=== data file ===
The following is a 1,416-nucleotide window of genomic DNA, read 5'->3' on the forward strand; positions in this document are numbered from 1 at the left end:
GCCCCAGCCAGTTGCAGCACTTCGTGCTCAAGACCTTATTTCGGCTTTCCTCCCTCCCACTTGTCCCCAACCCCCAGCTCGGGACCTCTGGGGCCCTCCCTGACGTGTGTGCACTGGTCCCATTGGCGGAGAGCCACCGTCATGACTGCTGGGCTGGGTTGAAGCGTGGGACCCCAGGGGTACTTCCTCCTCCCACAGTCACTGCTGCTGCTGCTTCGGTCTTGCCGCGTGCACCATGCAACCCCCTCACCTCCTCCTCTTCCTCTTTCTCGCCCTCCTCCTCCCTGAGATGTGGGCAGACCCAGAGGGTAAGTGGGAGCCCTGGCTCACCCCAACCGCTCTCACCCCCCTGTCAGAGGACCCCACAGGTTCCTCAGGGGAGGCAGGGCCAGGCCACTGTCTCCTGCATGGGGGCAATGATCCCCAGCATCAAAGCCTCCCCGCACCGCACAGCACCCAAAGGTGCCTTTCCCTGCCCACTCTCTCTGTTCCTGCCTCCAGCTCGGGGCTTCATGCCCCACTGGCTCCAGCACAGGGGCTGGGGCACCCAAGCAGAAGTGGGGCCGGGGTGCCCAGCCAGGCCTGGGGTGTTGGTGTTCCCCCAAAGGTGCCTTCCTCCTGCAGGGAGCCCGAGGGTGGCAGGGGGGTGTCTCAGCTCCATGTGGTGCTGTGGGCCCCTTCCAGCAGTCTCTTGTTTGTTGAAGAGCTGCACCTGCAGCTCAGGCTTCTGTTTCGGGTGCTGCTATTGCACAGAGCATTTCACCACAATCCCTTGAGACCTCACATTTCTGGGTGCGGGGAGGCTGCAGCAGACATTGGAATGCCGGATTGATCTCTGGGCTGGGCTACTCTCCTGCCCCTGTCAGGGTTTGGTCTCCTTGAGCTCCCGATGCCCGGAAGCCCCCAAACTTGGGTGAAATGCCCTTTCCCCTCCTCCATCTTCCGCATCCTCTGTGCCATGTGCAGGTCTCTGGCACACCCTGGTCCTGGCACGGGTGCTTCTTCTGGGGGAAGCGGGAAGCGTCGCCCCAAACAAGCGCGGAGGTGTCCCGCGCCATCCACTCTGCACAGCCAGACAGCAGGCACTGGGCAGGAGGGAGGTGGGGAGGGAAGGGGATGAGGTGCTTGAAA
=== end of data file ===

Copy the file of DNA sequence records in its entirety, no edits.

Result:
The following is a 1,416-nucleotide window of genomic DNA, read 5'->3' on the forward strand; positions in this document are numbered from 1 at the left end:
GCCCCAGCCAGTTGCAGCACTTCGTGCTCAAGACCTTATTTCGGCTTTCCTCCCTCCCACTTGTCCCCAACCCCCAGCTCGGGACCTCTGGGGCCCTCCCTGACGTGTGTGCACTGGTCCCATTGGCGGAGAGCCACCGTCATGACTGCTGGGCTGGGTTGAAGCGTGGGACCCCAGGGGTACTTCCTCCTCCCACAGTCACTGCTGCTGCTGCTTCGGTCTTGCCGCGTGCACCATGCAACCCCCTCACCTCCTCCTCTTCCTCTTTCTCGCCCTCCTCCTCCCTGAGATGTGGGCAGACCCAGAGGGTAAGTGGGAGCCCTGGCTCACCCCAACCGCTCTCACCCCCCTGTCAGAGGACCCCACAGGTTCCTCAGGGGAGGCAGGGCCAGGCCACTGTCTCCTGCATGGGGGCAATGATCCCCAGCATCAAAGCCTCCCCGCACCGCACAGCACCCAAAGGTGCCTTTCCCTGCCCACTCTCTCTGTTCCTGCCTCCAGCTCGGGGCTTCATGCCCCACTGGCTCCAGCACAGGGGCTGGGGCACCCAAGCAGAAGTGGGGCCGGGGTGCCCAGCCAGGCCTGGGGTGTTGGTGTTCCCCCAAAGGTGCCTTCCTCCTGCAGGGAGCCCGAGGGTGGCAGGGGGGTGTCTCAGCTCCATGTGGTGCTGTGGGCCCCTTCCAGCAGTCTCTTGTTTGTTGAAGAGCTGCACCTGCAGCTCAGGCTTCTGTTTCGGGTGCTGCTATTGCACAGAGCATTTCACCACAATCCCTTGAGACCTCACATTTCTGGGTGCGGGGAGGCTGCAGCAGACATTGGAATGCCGGATTGATCTCTGGGCTGGGCTACTCTCCTGCCCCTGTCAGGGTTTGGTCTCCTTGAGCTCCCGATGCCCGGAAGCCCCCAAACTTGGGTGAAATGCCCTTTCCCCTCCTCCATCTTCCGCATCCTCTGTGCCATGTGCAGGTCTCTGGCACACCCTGGTCCTGGCACGGGTGCTTCTTCTGGGGGAAGCGGGAAGCGTCGCCCCAAACAAGCGCGGAGGTGTCCCGCGCCATCCACTCTGCACAGCCAGACAGCAGGCACTGGGCAGGAGGGAGGTGGGGAGGGAAGGGGATGAGGTGCTTGAAA